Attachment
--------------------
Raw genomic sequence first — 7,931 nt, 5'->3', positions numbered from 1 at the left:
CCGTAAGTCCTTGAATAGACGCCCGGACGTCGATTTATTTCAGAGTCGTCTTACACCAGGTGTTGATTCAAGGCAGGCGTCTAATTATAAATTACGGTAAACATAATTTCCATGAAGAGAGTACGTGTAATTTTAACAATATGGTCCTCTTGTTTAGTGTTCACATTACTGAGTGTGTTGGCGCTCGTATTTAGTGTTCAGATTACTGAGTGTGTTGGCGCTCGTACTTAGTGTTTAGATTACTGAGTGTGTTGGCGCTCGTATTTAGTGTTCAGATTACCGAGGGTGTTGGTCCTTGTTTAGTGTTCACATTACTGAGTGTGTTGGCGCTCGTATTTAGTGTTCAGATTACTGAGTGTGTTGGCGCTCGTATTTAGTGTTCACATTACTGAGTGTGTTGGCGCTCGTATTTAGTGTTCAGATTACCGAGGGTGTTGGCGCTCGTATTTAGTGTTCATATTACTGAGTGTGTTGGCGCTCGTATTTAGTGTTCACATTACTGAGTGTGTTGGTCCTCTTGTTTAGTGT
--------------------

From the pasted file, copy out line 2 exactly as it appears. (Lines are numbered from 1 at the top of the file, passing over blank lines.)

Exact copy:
CCGTAAGTCCTTGAATAGACGCCCGGACGTCGATTTATTTCAGAGTCGTCTTACACCAGGTGTTGATTCAAGGCAGGCGTCTAATTATAAATTACGGTAAACATAATTTCCATGAAGAGAGTACGTGTAATTTTAACAATATGGTCCTCTTGTTTAGTGTTCACATTACTGAGTGTGTTGGCGCTCGTATTTAGTGTTCAGATTACTGAGTGTGTTGGCGCTCGTACTTAGTGTTTAGATTACTGAGTGTGTTGGCGCTCGTATTTAGTGTTCAGATTACCGAGGGTGTTGGTCCTTGTTTAGTGTTCACATTACTGAGTGTGTTGGCGCTCGTATTTAGTGTTCAGATTACTGAGTGTGTTGGCGCTCGTATTTAGTGTTCACATTACTGAGTGTGTTGGCGCTCGTATTTAGTGTTCAGATTACCGAGGGTGTTGGCGCTCGTATTTAGTGTTCATATTACTGAGTGTGTTGGCGCTCGTATTTAGTGTTCACATTACTGAGTGTGTTGGTCCTCTTGTTTAGTGT